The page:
The Snow Empress: A Thriller

The Snow Empress: A Thriller by Laura Joh Rowland Read Free Book Online

Book: The Snow Empress: A Thriller by Laura Joh Rowland Read Free Book Online
Authors: Laura Joh Rowland
Tags: Fiction, General, Historical, Thrillers, Mystery & Detective, det_history
already had-the distant barking of dogs, coming closer.
    The dogs in the settlement growled in reply. Reiko heard crashes, rustles, and a scraping, whizzing noise from the forest. Down a path came ten hounds, each harnessed to a wooden sled. On each sled sat a samurai, driving his dog like a horse. The men wore swords at their waists, bows and quivers full of arrows on their fur-clad backs, and leather helmets. At first Reiko was glad for this sign of Japanese civilization, but as the dogsleds burst into the camp, Sano reached for his sword. Hirata, the detectives, and the Rat rushed from their hut, alarmed because they’d sensed a threat. The Ezo men grouped together, bracing for an attack.
    I have a feeling that getting to Fukuyama City isn’t our biggest problem,“ Sano said.
    The riders were youths in their late teens, led by one who wore deer antlers on his helmet. Sano supposed they were Matsumae soldiers, they’d found the wrecked ship on the beach, and they’d come looking for survivors. The riders steered their sleds up to Sano’s party and reined in their dogs, who halted and panted, muzzles dripping icicles, teeth sharp.
    “There’s too many of them to take back to the castle and execute,” Deer Antlers said as he and his comrades jumped off their sleds. “Let’s kill them here.”
    Sano realized that the trouble in Ezogashima had come straight to him. “Stop right there,” he said.
    They ignored his order and advanced on him. Detective Marume said, “It’s been a while since I’ve had a good fight.”
    He drew his sword. Fukida and Hirata followed suit. The samurai aimed bows fitted with sharp, deadly arrows at them.
    “Drop your weapons!” Deer Antlers said. He had thick features set in a cruel, hungry grin. “Line up in a row. Prepare to die.”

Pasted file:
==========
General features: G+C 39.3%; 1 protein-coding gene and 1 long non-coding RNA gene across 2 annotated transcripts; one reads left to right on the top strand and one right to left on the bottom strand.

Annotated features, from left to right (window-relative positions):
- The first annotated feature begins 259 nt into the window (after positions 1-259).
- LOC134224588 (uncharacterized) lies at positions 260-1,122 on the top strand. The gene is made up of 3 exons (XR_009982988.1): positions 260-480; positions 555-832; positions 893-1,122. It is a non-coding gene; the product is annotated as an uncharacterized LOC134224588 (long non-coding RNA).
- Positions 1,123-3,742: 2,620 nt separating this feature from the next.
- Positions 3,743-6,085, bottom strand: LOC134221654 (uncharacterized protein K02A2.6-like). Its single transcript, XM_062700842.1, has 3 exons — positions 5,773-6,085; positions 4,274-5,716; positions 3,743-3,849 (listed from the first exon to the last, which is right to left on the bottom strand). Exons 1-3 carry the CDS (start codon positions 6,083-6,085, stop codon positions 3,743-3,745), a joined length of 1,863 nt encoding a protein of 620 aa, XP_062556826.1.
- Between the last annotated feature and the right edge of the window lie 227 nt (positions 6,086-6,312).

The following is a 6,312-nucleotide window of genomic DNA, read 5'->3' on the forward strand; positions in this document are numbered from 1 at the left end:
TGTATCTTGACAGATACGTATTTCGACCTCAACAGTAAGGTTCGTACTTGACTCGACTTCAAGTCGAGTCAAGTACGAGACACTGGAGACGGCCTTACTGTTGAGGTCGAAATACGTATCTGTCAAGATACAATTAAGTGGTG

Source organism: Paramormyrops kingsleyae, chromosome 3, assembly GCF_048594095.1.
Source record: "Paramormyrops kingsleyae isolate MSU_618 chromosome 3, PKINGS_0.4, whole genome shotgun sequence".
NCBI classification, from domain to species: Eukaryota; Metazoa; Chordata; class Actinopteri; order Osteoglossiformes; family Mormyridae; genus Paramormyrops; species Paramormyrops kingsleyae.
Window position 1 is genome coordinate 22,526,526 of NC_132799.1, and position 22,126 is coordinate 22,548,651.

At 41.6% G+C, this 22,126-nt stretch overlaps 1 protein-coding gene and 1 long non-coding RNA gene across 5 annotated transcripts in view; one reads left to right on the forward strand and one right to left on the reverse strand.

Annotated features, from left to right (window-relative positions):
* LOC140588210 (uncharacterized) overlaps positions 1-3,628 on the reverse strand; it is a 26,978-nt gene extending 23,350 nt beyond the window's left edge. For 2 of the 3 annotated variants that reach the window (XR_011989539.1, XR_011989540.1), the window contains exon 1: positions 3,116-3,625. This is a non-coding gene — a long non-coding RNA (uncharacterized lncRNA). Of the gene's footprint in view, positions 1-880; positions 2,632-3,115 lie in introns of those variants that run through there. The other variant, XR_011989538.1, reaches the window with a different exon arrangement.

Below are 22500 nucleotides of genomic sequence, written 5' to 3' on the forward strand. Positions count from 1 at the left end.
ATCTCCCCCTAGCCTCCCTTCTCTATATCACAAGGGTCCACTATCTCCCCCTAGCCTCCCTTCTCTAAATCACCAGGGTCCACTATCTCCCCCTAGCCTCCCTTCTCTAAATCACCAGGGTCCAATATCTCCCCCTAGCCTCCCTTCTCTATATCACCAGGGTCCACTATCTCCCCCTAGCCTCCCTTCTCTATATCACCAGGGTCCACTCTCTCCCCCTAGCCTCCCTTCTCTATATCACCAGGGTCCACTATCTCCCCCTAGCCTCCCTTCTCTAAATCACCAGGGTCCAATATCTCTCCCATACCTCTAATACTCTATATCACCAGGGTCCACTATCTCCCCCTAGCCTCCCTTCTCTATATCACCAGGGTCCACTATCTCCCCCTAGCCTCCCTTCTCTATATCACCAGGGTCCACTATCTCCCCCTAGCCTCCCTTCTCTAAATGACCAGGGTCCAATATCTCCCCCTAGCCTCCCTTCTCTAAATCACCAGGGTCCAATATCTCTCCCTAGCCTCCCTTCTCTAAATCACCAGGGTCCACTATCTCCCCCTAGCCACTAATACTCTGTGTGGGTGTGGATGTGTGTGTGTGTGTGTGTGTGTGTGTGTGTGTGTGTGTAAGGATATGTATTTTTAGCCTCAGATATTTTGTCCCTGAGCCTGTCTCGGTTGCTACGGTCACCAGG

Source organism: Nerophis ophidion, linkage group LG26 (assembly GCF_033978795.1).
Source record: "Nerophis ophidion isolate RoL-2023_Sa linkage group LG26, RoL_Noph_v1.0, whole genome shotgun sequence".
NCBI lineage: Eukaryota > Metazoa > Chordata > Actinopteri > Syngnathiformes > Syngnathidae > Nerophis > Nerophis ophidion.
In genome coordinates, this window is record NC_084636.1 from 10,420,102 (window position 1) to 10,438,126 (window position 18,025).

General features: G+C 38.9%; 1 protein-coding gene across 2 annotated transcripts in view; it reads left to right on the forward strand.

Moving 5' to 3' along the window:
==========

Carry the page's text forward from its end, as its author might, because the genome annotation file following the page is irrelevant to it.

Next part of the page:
Reiko moaned softly, but she held her dagger in her hand. Sano knew that although he and his comrades could probably take these men, there were too many more where they’d come from; he’d better stop the fight before it started. He said, “I’m the chamberlain of Japan. Put down your bows and kneel.”
    Deer Antlers aimed at Sano and said, “Shut up! Do as I said.” But his friends gaped at Sano, exchanged glances of dismay, and lowered their bows.
    “Hey, what do you think you’re doing?” Deer Antlers said. “We have our orders. Shoot them!”
    “Orders from who?” Sano asked.
    “Lord Matsumae.”
    “I outrank him. You’ll follow my orders, not his.” Sano spoke with all the authority he could muster.
    Nine bowstrings went slack. Deer Antlers said, “Don’t listen to him!”
    His friends objected: “He’s too important to kill.” “We’ll get in trouble.”
    “I’m here on the shogun’s business,” Sano said. “Hurt me or anyone with me, and you’re dead.”
    “We’ll get in trouble if we don’t kill him,” Deer Antlers said, his arrow trained on Sano. “Lord Matsumae will kill us.”
    One of his men said, “Then
shoot him. When he doesn’t come home, when the shogun’s army comes up here to see what happened to him and finds out he’s been killed, we’ll say you did it.”
    Deer Antlers hesitated, torn between murder and fear of punishment. His eyes shifted, seeking a compromise in which he wouldn’t lose face.
    Sano said, “Let’s go to Fukuyama Castle and sort this out.”
    “All right.” Deer Antlers scowled. “But hand over your weapons first.”
    Although Sano hated to be disarmed, he nodded at his group. Carrying their possessions in bundles, they marched along the road, the ten samurai riding the sleds behind them, dogs panting at their heels. Gaps between the trees showed glimpses of the ocean, brilliant blue and crusted with ice at the shoreline. The clear air was bitterly cold despite the sun, but Sano began to sweat from trudging through the deep snow. Reiko lagged, and he pulled her along. At least the exercise kept them warm.
    “You’ll all be sorry we came,” the Rat muttered.

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